I’m afraid I’ve fallen off the path of my truest heart’s desire tonight (that would be healthy living), and have stoked my exhausted self with 2 glasses of red wine and my favourite guilty pleasure – bannock with butter.  Now the whole 1 1/4 cup of white flour gluten is probably congealing somewhere inside.  Not to mention the saturated fats from the butter! Oh well, at least I ate a salad with it.

On the topic of eating veggies – my aunt gave me this amazing cookbook “The World in Your Kitchen” – vegetarian recipes from Africa, Asia, and Latin America for Western kitchens … by Troth Wells.  It has a “supporting fair trade” logo on the cover too.  If you have any interest in these things, may I very highly recommend this book?  Tasty and different recipes for wanna-bes like myself.  I do want to eat vegetarian meals more regularly and I absolutely love the different flavours in the recipes here.  Plus I enjoy reading the “stories” about the recipes.

So, my take on their recipe for Samosas from Malaysia, adapted for our food allergies (no egg, no tree nut, no fish).

phyllo dough (instead of spring roll pastry) – I wonder how rice wrappers would work here for a GF option?

diced potato

mixture of cauliflower, carrots, cabbage – finely chopped


chopped cilantro

grated ginger (I peel my fresh ginger & pop it in the freezer – always ready to microplane!)

onion and garlic, finely chopped

turmeric, garam masala, salt to taste

lemon or lime juice

butter (or oil?)

1.  Boil water in a saucepan and drop in the chopped potato and other vegetables (including peas).

2. Boil until almost cooked – a few minutes – then drain and transfer to bowl.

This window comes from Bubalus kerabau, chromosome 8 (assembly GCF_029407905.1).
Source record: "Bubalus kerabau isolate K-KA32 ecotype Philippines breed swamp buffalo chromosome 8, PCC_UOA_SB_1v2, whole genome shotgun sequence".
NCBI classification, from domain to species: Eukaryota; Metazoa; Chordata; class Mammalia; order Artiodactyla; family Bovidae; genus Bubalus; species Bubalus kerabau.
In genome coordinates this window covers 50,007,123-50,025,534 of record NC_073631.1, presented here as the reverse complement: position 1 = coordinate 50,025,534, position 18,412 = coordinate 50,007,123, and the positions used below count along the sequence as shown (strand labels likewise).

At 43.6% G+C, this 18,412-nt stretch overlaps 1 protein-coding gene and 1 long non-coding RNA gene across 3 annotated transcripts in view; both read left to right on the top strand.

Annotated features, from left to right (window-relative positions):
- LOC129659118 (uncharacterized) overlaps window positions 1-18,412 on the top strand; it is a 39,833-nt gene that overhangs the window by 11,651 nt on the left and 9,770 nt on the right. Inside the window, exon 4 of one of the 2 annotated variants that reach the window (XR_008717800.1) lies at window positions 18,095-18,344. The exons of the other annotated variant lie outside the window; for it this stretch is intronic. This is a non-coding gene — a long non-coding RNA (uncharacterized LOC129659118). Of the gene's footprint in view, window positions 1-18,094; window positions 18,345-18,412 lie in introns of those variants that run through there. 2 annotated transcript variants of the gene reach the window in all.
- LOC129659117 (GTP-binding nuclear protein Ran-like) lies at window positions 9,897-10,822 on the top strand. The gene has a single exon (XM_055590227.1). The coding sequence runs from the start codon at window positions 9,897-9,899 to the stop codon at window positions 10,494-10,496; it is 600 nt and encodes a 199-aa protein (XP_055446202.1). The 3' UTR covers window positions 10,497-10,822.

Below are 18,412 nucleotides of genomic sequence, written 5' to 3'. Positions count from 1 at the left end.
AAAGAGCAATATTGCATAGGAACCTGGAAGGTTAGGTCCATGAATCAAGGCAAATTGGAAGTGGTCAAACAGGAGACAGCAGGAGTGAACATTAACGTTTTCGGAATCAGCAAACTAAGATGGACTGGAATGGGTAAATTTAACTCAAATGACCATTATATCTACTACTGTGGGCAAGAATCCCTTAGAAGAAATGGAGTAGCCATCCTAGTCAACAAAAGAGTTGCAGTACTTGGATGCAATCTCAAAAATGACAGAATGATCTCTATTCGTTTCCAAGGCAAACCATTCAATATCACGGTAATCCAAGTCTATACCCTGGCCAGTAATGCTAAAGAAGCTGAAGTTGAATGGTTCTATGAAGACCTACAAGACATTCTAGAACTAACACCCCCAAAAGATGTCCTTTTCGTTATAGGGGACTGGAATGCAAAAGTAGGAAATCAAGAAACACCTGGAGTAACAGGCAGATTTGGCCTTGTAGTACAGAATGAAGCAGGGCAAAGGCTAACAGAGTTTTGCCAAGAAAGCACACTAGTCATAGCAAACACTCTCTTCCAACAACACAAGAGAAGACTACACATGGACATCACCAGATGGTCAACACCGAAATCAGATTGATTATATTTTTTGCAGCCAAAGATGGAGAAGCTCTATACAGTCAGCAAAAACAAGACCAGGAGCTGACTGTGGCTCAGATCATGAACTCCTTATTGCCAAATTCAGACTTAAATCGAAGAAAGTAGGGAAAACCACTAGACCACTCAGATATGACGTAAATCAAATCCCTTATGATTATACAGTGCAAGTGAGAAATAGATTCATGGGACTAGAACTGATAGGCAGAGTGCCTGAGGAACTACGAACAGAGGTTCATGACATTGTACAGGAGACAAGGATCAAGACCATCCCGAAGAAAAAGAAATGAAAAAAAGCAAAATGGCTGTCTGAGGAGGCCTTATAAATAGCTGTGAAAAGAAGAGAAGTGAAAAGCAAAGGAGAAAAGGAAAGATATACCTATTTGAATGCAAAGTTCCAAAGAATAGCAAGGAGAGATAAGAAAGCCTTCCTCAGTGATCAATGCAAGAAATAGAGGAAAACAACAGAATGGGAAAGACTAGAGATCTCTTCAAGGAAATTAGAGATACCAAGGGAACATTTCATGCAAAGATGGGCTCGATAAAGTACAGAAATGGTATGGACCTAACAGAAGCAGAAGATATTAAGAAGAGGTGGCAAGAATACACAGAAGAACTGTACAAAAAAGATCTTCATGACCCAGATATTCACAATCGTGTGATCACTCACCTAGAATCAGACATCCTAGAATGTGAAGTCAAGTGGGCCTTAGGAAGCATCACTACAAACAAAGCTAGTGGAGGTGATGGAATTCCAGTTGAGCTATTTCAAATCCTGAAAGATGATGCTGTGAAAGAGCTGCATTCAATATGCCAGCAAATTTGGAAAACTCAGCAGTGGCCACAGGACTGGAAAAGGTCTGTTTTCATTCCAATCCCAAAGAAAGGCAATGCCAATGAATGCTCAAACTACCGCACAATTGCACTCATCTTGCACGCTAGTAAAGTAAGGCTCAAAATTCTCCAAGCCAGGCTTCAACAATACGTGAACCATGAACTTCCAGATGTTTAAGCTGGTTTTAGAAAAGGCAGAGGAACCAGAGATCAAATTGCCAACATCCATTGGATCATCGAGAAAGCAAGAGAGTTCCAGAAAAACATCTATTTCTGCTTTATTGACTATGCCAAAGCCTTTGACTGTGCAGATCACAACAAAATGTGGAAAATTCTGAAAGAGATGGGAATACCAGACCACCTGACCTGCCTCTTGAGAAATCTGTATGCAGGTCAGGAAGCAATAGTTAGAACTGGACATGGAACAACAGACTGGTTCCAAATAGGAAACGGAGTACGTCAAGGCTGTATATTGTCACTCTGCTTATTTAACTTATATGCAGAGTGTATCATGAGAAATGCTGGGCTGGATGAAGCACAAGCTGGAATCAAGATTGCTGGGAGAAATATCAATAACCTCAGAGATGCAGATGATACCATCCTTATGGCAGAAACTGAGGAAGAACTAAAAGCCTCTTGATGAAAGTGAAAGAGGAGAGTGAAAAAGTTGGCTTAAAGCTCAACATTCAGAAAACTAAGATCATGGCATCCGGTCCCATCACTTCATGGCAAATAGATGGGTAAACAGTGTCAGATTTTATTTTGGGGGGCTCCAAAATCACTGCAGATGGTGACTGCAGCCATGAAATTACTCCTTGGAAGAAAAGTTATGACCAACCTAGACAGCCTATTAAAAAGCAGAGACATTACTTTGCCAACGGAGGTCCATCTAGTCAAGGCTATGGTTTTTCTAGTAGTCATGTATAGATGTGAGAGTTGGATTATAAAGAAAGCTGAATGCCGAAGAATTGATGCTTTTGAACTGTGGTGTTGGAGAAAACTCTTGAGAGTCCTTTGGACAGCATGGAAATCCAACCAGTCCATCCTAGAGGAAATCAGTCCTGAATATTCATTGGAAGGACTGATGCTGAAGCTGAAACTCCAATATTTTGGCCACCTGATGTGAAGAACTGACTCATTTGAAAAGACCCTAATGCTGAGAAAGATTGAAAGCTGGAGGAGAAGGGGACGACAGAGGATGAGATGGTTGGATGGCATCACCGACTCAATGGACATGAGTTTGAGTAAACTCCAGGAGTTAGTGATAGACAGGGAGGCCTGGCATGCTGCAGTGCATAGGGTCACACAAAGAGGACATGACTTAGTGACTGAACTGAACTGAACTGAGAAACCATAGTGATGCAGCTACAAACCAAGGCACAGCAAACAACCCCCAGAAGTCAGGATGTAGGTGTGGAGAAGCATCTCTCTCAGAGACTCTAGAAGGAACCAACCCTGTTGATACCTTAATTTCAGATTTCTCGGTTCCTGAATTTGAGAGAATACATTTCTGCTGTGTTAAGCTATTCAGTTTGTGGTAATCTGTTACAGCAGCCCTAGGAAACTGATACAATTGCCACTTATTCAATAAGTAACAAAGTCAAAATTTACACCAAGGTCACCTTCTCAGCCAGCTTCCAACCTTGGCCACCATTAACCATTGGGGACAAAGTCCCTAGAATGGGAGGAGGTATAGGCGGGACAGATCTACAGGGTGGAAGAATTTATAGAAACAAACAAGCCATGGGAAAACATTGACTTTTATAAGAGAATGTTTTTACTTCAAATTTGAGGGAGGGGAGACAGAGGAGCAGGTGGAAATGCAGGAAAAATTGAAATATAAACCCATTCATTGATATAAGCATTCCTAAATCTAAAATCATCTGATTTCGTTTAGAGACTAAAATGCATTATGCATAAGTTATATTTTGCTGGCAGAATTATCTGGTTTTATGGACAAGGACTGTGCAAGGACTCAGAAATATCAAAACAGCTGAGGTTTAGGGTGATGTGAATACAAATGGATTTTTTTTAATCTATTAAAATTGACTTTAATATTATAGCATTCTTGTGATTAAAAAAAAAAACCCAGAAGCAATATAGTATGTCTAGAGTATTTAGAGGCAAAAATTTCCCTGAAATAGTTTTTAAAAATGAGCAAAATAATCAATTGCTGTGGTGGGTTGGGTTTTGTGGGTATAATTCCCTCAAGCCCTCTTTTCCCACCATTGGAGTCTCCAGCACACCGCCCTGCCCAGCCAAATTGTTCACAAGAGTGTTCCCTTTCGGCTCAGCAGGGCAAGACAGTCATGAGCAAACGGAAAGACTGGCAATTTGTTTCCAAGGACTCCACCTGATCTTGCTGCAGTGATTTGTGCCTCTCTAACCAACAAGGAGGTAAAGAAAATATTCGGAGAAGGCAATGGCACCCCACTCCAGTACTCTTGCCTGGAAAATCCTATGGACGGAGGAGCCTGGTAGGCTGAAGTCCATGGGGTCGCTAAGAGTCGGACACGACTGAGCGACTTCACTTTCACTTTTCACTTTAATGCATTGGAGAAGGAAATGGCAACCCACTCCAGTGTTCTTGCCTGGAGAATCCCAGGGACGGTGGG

3. Mix veggies with the cilantro, ginger, onion, garlic, spices,  and lemon or lime juice.

4. Brush a phyllo sheet w/ butter and place another sheet on top of it.  Cut phyllo into strips and brush with butter (or maybe oil – I’m not sure).  Pile some of the veggie filling onto one end.  Fold 1 corner of phyllo over filling so bottom edge meets side edge to form triangle. Flip to keep the same triangle shape, folding across, and continue until you’ve used up the strip.

5. Brush with butter or oil and bake in the oven (maybe 350oF for about 20 min?) until samosas are golden brown.  Serve with a soy sauce or wedges of lemon or lime.

You can add some green chili into the onion/garlic stage if you like a bit of extra spice. You can also deep fry the samosas.

Such a wonderful way to get in the veggies – especially cabbage. I’m always looking for good ways to include cabbage!


4 thoughts on “Samosas

  1. DC says:

    That cookbook sounds awesome! I’m a vegetarian and am always looking for good veggie recipes, so I’ll definitely check it out. Thanks for the heads up! 🙂

  2. loribeth says:

    OK, I’ve just ahd breakfast & you’re making me hungry again…! lol

  3. Alyson says:

    Sounds delicious. My retired hubby does most of the cooking now and is very adventurous so this would be something good to try. Thanks!

    Alyson LID 01/27/06 IA China

  4. SAHW says:


    I’m returning your visit (thanks for dropping by, and thank you for your thoughtful comments!), but after reading this, I can’t think of any thoughtful comment to return, because now all I can think of is how hungry I am and how empty the fridge is, lol.

    I discovered that the step of buttering/oiling in between the layers could be omitted, and this actually leads to a nice crispy effect – because authentic samosas are deep-friend after all. 😉 I did this to save calories but found I actually liked the effect.

    Looking forward to reading more from you soon. 🙂

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